Similarly, they follow Christian Bjørnskov at Aarhus University in excluding synthetic-control studies. Bjørnskov shows that in many such studies, the country characteristics they synthetically create looked nothing like the real-world countries they imitated, and so greatly questioned the empirical numbers derived from such exercises.
Browsing through the result summary of the 34 final studies is dire reading for the believer in lockdowns (the authors publish a table with a brief description of all). A few show measures that correspond positively with Covid mortality. Of the ones that do find statistically significant results of the right sign (with lockdowns having a negative effect on mortality) the impacts are remarkably small: often single-digit percentages, with several studies reporting results around zero.
The combined estimates in the stringency studies (averted deaths as a proportion of total Covid deaths) band around zero, with only a single study (Fuller et al. 2021) finding a large impact of lockdowns on Covid-19 mortality. When adjusting the combined estimate for that study’s highly imprecise estimate, Herby, Jonung and Hanke find that the precision-weighted average effect of lockdowns on Covid-19 mortality is -0.2%:
“based on the stringency index studies, we find little to no evidence that mandated lockdowns in Europe and the United States had a noticeable effect on COVID-19 mortality rates.”
The more precise the estimate and the more clean and comprehensive the study, the closer to zero are lockdowns’ effect on Covid-19. Read that again. When we run the numbers carefully, any initial protective effect from lockdowns on Covid deaths go away.
The Shelter-in-Place studies don’t fare much better. While the bottom-line figure is a little better (-2.9%), again, most studies show effects that cluster around zero (or low negative single-digit percentages):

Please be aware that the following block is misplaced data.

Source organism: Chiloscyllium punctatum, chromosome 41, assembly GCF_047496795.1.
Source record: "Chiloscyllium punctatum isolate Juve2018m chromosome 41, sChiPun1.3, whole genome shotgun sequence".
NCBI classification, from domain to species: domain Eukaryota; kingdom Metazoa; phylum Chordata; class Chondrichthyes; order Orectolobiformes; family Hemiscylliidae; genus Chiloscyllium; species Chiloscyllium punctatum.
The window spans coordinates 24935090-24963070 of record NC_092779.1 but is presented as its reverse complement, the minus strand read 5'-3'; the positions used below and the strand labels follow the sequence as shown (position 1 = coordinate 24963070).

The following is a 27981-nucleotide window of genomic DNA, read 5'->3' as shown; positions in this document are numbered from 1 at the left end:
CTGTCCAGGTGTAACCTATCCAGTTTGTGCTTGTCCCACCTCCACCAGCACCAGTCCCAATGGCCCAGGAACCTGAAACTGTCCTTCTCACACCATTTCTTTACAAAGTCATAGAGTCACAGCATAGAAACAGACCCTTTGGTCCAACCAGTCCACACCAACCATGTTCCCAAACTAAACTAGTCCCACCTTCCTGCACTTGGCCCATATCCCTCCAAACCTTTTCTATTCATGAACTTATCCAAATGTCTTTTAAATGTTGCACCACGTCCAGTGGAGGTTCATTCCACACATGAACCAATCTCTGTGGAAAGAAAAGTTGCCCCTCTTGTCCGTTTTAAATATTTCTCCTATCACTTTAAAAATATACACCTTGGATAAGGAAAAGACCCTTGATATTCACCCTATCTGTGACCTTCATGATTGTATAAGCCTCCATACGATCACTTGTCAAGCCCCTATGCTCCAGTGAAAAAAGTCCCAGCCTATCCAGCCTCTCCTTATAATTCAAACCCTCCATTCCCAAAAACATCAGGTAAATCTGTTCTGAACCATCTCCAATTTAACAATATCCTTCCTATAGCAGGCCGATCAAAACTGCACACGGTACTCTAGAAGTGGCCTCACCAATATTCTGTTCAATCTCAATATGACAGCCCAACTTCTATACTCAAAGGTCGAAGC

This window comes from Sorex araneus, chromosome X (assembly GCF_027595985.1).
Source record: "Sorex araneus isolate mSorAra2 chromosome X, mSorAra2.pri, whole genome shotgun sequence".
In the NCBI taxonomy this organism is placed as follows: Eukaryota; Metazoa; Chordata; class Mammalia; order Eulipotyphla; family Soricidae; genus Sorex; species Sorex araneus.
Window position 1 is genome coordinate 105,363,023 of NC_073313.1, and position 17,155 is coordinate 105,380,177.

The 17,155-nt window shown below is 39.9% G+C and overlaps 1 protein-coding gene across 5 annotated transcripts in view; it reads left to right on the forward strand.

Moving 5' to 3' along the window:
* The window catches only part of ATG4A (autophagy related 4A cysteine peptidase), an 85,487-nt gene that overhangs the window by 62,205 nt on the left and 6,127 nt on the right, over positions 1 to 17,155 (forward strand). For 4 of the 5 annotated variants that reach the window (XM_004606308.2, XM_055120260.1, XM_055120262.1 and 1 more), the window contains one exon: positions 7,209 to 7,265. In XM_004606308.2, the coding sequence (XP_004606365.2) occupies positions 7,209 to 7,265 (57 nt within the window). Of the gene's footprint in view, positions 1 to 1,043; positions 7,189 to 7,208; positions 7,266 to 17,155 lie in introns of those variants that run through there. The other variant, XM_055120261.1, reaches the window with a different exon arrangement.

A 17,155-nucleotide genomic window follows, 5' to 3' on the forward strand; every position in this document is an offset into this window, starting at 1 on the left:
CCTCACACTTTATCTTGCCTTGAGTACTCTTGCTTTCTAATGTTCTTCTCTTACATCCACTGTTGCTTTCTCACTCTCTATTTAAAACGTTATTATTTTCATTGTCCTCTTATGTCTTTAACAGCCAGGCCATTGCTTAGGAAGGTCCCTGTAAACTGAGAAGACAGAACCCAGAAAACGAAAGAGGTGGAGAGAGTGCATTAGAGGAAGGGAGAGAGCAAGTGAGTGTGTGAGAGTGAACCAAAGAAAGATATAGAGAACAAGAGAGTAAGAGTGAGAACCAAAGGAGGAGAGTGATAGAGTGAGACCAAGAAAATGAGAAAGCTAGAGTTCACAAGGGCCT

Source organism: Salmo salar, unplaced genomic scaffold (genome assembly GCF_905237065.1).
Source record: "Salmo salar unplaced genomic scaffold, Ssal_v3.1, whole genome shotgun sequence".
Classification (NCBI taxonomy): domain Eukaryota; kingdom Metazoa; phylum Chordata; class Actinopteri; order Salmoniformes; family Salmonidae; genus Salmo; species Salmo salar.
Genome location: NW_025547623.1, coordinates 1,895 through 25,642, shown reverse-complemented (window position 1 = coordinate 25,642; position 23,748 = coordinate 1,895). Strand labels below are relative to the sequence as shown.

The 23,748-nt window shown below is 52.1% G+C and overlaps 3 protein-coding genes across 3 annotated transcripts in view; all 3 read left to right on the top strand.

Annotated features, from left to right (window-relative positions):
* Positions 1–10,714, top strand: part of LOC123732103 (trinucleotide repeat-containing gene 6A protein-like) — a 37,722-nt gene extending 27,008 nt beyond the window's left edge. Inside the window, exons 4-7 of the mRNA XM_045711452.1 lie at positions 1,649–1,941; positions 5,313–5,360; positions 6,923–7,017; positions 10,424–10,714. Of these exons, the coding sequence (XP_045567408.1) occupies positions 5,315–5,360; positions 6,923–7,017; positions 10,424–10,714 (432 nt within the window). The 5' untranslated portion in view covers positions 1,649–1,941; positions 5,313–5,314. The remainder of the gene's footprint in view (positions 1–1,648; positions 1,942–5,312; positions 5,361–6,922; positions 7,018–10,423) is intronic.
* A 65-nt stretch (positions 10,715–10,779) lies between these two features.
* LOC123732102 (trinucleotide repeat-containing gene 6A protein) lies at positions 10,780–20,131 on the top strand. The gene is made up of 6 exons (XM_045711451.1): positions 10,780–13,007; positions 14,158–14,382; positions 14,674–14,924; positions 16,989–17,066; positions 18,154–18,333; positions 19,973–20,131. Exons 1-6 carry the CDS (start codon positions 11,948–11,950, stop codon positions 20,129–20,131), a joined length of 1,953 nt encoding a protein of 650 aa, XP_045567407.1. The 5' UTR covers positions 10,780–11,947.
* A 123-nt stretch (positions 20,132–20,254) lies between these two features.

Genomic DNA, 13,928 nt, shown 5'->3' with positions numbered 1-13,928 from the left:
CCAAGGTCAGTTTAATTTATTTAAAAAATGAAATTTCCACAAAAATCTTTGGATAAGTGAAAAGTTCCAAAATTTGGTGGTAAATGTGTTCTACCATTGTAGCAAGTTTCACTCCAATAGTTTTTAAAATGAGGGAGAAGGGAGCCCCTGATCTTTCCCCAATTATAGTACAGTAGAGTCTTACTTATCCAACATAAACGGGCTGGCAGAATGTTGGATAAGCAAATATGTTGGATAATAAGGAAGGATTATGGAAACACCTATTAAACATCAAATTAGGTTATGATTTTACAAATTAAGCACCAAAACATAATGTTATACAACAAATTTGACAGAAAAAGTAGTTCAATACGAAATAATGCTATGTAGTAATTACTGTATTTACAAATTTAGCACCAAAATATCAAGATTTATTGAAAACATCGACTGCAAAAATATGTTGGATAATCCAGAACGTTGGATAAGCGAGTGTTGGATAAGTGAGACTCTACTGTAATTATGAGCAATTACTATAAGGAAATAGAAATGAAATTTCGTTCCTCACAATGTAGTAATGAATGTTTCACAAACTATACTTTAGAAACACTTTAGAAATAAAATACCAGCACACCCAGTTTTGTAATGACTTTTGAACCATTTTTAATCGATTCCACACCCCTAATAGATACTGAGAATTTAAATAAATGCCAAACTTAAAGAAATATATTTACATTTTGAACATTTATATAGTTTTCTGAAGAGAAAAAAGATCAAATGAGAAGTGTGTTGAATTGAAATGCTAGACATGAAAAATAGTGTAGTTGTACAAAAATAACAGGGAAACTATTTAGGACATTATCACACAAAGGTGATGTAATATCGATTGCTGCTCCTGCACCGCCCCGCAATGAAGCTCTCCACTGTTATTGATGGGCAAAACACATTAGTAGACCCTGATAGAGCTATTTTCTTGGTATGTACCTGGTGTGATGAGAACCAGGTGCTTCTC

We find no clear evidence that SIPOs had a noticeable impact on COVID-19 mortality. Some studies find a large negative relationship between lockdowns and COVID-19 mortality, but this seems to be caused by short data series which does not cover a full COVID-19 ‘wave’. Several studies find a small positive relationship between lockdowns and COVID-19 mortality. Although this appears to be counterintuitive, it could be the result of an (asymptomatic) infected person being isolated at home under a SIPO can infect family members with a higher viral load causing more severe illness.
Finally, in the NPI segment we can discern a sliver of vindication for the lockdown argument. The set of studies are a little more scattered as they assess different interventions (schools, border closures, gatherings, mask etc) and thus harder to compare. Still, writes Herby, Jonung, and Hanke:
“there is no evidence of a noticeable relationship between the most-used NPIs and COVID-19. Overall, lockdowns and limiting gatherings seem to increase COVID-19 mortality, although the effect is modest (0.6% and 1.6%, respectively) and border closures has little to no effect on COVID-19 mortality”
The biggest effect that comes out of this meta-analysis is the effect of closing non-essential businesses, particularly bars, that was associated with 10.6% fewer covid deaths.
The authors are pretty severe in their final conclusions. Lockdowns didn’t meaningfully reduce Covid-19 mortalities: “the effect is little to none.”
The best case we can make for lockdowns is that the minor impact they may have had in temporarily averting deaths, are not worth the hassle, the pain, the societal upheaval, the misery and human suffering that accompanied them.
Is anyone responsible ever going to admit that policy error?
Published under a Creative Commons Attribution 4.0 International License
For reprints, please set the canonical link back to the original Brownstone Institute Article and Author.